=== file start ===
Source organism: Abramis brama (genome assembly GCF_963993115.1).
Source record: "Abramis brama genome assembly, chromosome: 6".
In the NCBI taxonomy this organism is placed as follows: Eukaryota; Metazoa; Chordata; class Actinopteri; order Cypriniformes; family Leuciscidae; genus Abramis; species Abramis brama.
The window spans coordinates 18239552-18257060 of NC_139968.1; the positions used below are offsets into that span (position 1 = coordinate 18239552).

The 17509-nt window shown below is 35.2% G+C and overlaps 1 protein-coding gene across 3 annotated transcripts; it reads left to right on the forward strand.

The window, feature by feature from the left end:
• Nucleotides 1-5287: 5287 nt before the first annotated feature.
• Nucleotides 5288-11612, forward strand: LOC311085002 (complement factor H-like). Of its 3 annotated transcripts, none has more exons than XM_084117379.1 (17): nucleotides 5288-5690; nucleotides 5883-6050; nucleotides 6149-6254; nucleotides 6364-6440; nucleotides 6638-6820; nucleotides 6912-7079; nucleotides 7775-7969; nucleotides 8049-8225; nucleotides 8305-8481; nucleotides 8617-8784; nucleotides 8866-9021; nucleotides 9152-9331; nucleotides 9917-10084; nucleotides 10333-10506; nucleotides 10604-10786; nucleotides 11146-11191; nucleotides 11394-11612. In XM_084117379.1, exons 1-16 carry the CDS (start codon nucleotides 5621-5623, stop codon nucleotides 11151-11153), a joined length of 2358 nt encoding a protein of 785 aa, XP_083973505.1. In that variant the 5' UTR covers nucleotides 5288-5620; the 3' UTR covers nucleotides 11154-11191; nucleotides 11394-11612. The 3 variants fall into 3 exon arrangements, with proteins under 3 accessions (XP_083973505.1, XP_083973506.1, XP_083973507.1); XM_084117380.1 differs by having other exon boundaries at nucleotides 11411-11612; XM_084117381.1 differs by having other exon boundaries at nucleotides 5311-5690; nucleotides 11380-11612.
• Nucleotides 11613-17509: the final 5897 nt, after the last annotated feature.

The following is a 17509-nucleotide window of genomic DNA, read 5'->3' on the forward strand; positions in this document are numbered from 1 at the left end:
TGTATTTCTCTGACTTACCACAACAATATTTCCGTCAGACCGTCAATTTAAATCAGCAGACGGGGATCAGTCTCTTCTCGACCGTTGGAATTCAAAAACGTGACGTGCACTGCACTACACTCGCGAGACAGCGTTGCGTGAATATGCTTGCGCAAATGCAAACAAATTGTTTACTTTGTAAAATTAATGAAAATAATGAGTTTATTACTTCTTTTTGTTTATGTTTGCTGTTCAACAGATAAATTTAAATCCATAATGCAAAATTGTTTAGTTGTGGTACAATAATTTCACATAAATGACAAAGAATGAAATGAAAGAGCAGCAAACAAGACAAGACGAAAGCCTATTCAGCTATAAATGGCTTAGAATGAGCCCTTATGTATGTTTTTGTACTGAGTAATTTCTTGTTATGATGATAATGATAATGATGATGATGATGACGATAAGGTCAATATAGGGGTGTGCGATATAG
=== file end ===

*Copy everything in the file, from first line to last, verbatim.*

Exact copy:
Source organism: Abramis brama (genome assembly GCF_963993115.1).
Source record: "Abramis brama genome assembly, chromosome: 6".
In the NCBI taxonomy this organism is placed as follows: Eukaryota; Metazoa; Chordata; class Actinopteri; order Cypriniformes; family Leuciscidae; genus Abramis; species Abramis brama.
The window spans coordinates 18239552-18257060 of NC_139968.1; the positions used below are offsets into that span (position 1 = coordinate 18239552).

The 17509-nt window shown below is 35.2% G+C and overlaps 1 protein-coding gene across 3 annotated transcripts; it reads left to right on the forward strand.

The window, feature by feature from the left end:
• Nucleotides 1-5287: 5287 nt before the first annotated feature.
• Nucleotides 5288-11612, forward strand: LOC311085002 (complement factor H-like). Of its 3 annotated transcripts, none has more exons than XM_084117379.1 (17): nucleotides 5288-5690; nucleotides 5883-6050; nucleotides 6149-6254; nucleotides 6364-6440; nucleotides 6638-6820; nucleotides 6912-7079; nucleotides 7775-7969; nucleotides 8049-8225; nucleotides 8305-8481; nucleotides 8617-8784; nucleotides 8866-9021; nucleotides 9152-9331; nucleotides 9917-10084; nucleotides 10333-10506; nucleotides 10604-10786; nucleotides 11146-11191; nucleotides 11394-11612. In XM_084117379.1, exons 1-16 carry the CDS (start codon nucleotides 5621-5623, stop codon nucleotides 11151-11153), a joined length of 2358 nt encoding a protein of 785 aa, XP_083973505.1. In that variant the 5' UTR covers nucleotides 5288-5620; the 3' UTR covers nucleotides 11154-11191; nucleotides 11394-11612. The 3 variants fall into 3 exon arrangements, with proteins under 3 accessions (XP_083973505.1, XP_083973506.1, XP_083973507.1); XM_084117380.1 differs by having other exon boundaries at nucleotides 11411-11612; XM_084117381.1 differs by having other exon boundaries at nucleotides 5311-5690; nucleotides 11380-11612.
• Nucleotides 11613-17509: the final 5897 nt, after the last annotated feature.

The following is a 17509-nucleotide window of genomic DNA, read 5'->3' on the forward strand; positions in this document are numbered from 1 at the left end:
TGTATTTCTCTGACTTACCACAACAATATTTCCGTCAGACCGTCAATTTAAATCAGCAGACGGGGATCAGTCTCTTCTCGACCGTTGGAATTCAAAAACGTGACGTGCACTGCACTACACTCGCGAGACAGCGTTGCGTGAATATGCTTGCGCAAATGCAAACAAATTGTTTACTTTGTAAAATTAATGAAAATAATGAGTTTATTACTTCTTTTTGTTTATGTTTGCTGTTCAACAGATAAATTTAAATCCATAATGCAAAATTGTTTAGTTGTGGTACAATAATTTCACATAAATGACAAAGAATGAAATGAAAGAGCAGCAAACAAGACAAGACGAAAGCCTATTCAGCTATAAATGGCTTAGAATGAGCCCTTATGTATGTTTTTGTACTGAGTAATTTCTTGTTATGATGATAATGATAATGATGATGATGATGACGATAAGGTCAATATAGGGGTGTGCGATATAG